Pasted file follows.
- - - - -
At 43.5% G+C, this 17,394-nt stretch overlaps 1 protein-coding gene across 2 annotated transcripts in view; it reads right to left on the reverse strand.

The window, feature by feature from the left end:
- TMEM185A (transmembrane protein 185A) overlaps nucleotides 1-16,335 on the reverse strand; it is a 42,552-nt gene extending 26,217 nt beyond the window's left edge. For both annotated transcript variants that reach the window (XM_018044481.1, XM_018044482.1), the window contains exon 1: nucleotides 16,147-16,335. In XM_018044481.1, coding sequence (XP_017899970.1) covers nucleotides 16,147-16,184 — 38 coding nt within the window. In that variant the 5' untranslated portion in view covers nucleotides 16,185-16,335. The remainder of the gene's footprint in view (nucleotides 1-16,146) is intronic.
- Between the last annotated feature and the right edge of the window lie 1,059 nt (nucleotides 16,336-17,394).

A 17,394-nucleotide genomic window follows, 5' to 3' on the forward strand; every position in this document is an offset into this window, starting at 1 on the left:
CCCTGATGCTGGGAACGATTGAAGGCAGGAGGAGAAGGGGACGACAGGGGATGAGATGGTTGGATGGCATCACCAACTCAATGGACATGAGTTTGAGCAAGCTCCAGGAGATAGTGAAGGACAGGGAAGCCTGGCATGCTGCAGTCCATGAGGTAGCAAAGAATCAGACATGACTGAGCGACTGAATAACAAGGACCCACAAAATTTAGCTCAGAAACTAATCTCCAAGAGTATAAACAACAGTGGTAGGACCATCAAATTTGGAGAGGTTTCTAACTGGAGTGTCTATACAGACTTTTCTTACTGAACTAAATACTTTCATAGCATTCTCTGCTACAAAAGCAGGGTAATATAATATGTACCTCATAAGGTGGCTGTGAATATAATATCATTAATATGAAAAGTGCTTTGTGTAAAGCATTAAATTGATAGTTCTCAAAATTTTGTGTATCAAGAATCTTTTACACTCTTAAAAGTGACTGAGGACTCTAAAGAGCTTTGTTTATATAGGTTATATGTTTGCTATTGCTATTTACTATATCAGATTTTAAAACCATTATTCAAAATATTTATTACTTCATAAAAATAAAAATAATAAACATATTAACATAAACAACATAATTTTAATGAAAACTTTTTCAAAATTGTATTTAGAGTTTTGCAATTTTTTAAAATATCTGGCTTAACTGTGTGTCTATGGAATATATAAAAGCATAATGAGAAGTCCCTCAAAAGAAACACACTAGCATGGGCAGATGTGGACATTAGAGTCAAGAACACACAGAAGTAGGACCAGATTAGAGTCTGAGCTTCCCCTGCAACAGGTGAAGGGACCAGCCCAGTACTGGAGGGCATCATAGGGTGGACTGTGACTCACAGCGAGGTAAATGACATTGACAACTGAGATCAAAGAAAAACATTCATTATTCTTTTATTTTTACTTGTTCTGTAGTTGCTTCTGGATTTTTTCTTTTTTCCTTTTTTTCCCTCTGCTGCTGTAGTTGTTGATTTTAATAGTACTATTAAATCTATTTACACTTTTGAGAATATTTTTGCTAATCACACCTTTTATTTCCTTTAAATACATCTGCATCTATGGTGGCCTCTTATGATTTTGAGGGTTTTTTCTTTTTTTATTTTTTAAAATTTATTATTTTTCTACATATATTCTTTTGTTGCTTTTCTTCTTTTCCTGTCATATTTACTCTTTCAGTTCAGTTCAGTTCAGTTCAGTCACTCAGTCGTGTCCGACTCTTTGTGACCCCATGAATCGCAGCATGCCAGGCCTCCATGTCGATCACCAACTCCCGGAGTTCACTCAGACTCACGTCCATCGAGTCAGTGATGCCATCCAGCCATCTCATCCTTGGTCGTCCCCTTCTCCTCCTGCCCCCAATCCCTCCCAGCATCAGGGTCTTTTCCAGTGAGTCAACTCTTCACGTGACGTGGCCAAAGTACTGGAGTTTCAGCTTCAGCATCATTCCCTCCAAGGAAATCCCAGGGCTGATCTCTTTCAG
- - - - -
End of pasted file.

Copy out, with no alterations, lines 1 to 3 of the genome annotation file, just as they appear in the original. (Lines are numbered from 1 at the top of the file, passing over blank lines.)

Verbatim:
At 43.5% G+C, this 17,394-nt stretch overlaps 1 protein-coding gene across 2 annotated transcripts in view; it reads right to left on the reverse strand.

The window, feature by feature from the left end:
- TMEM185A (transmembrane protein 185A) overlaps nucleotides 1-16,335 on the reverse strand; it is a 42,552-nt gene extending 26,217 nt beyond the window's left edge. For both annotated transcript variants that reach the window (XM_018044481.1, XM_018044482.1), the window contains exon 1: nucleotides 16,147-16,335. In XM_018044481.1, coding sequence (XP_017899970.1) covers nucleotides 16,147-16,184 — 38 coding nt within the window. In that variant the 5' untranslated portion in view covers nucleotides 16,185-16,335. The remainder of the gene's footprint in view (nucleotides 1-16,146) is intronic.